"The Consolation of Philosophy" written by Anicius Manlius Severinus Boethius in the early Christian era, is a western classic that uses both Stoic and Christian philosophical arguments to raise the spirits of its author, unjustly imprisoned and awaiting execution.
Boethius lived and prospered in the late classical / early Christian era (480-524 AD). He was wealthy, educated and held high office in the court of Theodoric the Great, before coming under suspicion of treasonous correspondence with the eastern Emperor (Justin I).
In "The Consolation of Philosophy" Boethius, imprisoned and awaiting execution bemoans his fall from grace and good fortune. Despondent and desperate for salvation, he tells us the story of a visitation from Lady Fortune who appears in his cell to offer him hope and comfort in his hour of need. She does this by cleansing him of his incorrect beliefs about his situation.
Their meeting is chock full of inquiry, examination and debate. Early in their conversations, Lady Philosophy challenges his perceptions of his misfortune - using stoic logic - to shock him out of his despondency.
Boethius: The Consolation of Philosophy
Translated by David R. Slavitt
Harvard University Press
Lady Fortune's wisdom...
The following arguments reinforce several stoic principles related to fortune and our impressions of the circumstances we find ourselves in. In her attempt to comfort Boethius, Lady Fortune must first show him that his circumstances are not unique, or without hope.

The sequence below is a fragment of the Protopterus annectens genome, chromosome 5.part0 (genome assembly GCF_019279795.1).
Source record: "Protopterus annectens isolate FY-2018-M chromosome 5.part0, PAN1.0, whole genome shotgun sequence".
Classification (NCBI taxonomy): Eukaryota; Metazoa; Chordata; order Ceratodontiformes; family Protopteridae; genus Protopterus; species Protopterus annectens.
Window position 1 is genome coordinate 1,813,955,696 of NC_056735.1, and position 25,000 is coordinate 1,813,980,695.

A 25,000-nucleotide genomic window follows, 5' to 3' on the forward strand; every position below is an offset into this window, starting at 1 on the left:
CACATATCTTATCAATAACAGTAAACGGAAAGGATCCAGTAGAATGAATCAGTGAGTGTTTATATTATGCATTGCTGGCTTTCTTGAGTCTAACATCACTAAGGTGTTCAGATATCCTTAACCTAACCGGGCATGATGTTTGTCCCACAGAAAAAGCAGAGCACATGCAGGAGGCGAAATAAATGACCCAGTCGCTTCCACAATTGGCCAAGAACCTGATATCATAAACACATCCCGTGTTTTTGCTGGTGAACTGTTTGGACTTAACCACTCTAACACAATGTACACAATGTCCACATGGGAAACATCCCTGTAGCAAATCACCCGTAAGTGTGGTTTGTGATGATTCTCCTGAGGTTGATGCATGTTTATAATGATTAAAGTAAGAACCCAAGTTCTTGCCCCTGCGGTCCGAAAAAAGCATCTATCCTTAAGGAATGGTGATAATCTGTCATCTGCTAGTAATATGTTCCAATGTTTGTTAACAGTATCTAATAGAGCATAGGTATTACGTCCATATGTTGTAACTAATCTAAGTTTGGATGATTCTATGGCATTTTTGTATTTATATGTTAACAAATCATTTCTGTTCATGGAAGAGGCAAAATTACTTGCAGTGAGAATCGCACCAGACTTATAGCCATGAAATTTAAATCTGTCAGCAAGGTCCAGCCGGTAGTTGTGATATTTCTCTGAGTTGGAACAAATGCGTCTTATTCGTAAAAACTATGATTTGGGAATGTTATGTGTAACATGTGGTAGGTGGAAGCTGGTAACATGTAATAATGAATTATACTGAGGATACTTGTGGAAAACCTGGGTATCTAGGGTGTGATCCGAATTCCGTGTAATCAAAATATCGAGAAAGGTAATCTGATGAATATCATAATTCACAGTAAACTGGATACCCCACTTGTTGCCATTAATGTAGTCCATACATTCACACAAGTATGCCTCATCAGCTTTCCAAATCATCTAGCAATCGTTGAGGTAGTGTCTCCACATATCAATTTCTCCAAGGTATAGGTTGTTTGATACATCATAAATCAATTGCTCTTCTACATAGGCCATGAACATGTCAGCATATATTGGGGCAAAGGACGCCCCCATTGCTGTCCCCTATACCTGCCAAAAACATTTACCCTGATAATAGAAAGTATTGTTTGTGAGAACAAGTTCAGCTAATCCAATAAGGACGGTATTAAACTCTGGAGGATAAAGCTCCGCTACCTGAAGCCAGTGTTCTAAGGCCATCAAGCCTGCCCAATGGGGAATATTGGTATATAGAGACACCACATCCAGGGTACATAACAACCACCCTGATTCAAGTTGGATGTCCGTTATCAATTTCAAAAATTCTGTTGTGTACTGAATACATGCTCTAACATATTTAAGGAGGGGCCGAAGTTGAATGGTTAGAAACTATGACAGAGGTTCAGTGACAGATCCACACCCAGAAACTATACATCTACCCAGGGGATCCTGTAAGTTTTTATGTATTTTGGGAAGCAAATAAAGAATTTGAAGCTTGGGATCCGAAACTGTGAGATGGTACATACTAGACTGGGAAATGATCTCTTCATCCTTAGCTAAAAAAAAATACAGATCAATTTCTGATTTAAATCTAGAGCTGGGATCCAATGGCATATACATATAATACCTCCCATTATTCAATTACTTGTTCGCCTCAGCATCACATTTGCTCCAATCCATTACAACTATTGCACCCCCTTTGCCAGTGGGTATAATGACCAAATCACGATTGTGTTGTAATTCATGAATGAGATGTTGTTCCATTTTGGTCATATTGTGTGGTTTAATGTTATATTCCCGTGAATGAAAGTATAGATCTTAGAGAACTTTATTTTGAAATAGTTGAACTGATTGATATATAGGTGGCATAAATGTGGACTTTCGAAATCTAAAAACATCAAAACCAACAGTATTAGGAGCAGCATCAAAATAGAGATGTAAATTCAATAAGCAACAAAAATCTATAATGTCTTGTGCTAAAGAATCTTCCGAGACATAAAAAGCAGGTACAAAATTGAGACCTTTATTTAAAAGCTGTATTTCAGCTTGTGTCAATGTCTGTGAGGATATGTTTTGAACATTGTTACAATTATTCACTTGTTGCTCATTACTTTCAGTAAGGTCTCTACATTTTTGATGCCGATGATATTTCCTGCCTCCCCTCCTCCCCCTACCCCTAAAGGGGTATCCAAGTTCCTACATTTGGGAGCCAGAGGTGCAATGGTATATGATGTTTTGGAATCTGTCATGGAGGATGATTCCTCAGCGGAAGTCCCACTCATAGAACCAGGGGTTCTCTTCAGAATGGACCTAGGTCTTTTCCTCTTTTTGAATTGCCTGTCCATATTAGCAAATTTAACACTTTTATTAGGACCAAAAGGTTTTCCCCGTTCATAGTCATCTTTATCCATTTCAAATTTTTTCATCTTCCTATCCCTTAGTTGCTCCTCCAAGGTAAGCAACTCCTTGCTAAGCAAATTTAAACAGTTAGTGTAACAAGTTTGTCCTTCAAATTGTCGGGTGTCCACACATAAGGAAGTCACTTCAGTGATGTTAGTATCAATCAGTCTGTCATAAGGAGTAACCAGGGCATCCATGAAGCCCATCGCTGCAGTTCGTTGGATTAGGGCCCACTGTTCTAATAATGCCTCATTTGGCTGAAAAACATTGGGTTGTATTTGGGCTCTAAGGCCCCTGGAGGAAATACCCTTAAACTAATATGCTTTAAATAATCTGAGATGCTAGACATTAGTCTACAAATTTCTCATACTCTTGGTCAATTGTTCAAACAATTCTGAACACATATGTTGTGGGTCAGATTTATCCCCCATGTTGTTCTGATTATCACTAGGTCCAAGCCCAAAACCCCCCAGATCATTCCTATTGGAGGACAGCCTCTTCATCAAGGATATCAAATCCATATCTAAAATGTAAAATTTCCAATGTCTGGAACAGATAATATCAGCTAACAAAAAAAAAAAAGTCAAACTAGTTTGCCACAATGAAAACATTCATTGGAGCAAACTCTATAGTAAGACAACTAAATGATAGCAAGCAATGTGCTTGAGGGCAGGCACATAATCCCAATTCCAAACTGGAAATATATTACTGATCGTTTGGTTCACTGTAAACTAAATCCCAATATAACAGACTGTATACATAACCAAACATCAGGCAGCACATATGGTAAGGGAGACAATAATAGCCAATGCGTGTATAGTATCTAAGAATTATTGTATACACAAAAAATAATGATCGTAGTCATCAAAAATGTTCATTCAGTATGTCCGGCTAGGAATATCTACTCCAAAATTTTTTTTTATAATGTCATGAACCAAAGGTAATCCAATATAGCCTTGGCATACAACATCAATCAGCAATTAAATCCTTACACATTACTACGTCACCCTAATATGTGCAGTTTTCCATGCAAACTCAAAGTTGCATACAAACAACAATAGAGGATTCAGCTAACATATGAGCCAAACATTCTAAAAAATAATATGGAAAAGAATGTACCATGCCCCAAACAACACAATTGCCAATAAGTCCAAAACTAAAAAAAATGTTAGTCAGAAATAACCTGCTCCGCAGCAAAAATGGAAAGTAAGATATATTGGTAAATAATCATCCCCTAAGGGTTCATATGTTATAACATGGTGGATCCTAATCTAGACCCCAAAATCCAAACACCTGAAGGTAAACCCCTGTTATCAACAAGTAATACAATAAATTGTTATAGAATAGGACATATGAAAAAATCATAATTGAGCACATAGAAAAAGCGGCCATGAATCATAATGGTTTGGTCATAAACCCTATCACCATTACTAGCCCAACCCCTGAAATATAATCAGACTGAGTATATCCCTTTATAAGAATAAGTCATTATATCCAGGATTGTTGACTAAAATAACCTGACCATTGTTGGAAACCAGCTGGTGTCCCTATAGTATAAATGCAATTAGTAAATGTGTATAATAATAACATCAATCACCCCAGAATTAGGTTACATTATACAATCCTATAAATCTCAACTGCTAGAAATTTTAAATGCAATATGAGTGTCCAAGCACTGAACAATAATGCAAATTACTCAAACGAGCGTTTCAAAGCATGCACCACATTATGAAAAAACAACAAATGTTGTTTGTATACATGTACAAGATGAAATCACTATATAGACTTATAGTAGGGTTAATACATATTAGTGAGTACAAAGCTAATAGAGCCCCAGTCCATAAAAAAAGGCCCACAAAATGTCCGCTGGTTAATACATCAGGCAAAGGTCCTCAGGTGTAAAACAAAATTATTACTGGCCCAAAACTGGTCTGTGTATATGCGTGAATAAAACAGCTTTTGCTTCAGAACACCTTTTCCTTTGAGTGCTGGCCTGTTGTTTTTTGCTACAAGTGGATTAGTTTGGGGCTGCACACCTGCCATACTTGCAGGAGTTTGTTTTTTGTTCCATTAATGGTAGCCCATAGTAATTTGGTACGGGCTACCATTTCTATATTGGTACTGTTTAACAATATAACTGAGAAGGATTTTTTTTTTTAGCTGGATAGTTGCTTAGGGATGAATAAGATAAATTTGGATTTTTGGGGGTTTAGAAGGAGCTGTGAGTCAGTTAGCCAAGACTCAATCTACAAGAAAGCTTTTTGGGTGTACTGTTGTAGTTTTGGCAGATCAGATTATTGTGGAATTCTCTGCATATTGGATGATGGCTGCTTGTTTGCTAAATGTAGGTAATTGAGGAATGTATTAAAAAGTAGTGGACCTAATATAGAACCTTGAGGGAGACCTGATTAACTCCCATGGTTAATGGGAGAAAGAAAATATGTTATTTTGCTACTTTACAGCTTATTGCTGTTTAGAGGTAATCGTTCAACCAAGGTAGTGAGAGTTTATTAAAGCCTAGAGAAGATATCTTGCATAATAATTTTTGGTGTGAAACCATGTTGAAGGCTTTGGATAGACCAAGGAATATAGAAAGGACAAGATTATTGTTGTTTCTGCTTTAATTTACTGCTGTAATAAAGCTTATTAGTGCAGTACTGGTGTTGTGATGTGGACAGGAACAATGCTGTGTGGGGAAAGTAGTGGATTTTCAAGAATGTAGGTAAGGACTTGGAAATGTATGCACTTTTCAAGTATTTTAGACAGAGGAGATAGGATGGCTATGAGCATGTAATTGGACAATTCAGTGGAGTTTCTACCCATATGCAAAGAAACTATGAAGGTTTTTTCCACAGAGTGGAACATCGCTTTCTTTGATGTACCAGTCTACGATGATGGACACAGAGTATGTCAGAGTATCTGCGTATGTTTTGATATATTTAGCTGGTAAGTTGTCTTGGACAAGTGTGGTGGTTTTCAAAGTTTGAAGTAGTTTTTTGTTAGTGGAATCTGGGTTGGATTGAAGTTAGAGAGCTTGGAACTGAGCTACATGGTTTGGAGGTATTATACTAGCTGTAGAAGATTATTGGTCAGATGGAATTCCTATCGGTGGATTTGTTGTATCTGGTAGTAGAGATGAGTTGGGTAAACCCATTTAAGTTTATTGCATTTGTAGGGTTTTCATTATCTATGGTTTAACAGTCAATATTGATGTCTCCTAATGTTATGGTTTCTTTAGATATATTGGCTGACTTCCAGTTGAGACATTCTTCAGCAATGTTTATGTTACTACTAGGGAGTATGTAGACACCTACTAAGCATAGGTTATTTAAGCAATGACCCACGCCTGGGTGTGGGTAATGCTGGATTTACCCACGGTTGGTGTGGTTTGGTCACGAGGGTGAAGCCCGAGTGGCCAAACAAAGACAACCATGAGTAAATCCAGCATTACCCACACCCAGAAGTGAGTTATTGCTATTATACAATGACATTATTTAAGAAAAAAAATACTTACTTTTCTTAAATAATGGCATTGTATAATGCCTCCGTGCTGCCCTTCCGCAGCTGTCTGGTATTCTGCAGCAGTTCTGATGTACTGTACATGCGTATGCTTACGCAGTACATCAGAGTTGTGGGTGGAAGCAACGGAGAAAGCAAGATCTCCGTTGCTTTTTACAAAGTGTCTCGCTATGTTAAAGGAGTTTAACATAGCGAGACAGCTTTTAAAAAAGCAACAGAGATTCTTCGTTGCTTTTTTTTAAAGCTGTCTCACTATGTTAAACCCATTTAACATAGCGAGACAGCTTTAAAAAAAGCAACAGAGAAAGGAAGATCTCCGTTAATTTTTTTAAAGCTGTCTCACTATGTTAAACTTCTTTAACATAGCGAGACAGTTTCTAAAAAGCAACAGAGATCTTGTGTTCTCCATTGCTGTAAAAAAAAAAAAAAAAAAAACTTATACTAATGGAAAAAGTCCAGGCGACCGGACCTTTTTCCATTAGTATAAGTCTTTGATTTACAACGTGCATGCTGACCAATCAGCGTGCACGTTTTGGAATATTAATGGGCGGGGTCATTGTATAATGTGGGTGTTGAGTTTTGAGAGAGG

Good fortune is not something you posses completely, or forever. You were born naked and poor. I gave you comfort, luxuries, affluence and power and you grabbed them, as if they were your right. What I give is of little real value...you lose nothing of importance when you lose those things.
You wallow in grief because you believe that if you are not absolutely happy, then you are absolutely miserable. The most fortunate among us are not free from worry. Were you never worried or anxious when you were rich?
Your misery is a frame of mind. You can find contentment in the most miserable of circumstances, if you know how to look for it. Look inside yourself for comfort. A calm, free mind cannot be disturbed. Despite your misery, you need to acknowledge the blessings you still possess.
All men want to be happy, each seeking different routes towards that goal. Neither riches, nor power can guarantee happiness. Only virtue and those that are virtuous are worthy of admiration. Those who have abandoned goodness, have descended to the level of beasts.
Boethius felt that he - being a good man - was undeserving of the fate bestowed him. Lady Fortune reminds him that none of us are immune to the capricious nature of fortune and that material things are not the things of real value. She helps him see the silver lining in some very dark clouds. Later, as she advances Christian arguments to raise his spirits further, she reassures him that God rewards virtue and punishes the wicked. A 6th century transition from Stoic philosophy to Christian theology.
Here's some food for thought found recently in a social media meme (origin unknown). It underscores the role that fortune plays in the endeavours and intentions of men: "Every single corpse on Mount Everest was once a highly motivated individual."
As lady Fortune says "...none of us are immune to the capricious nature of fortune...".
Fortune is a monster: lifting spirits up before dashing them down.
I have a wheel (of fortune): what is low can be raised high and what is high can be brought low again.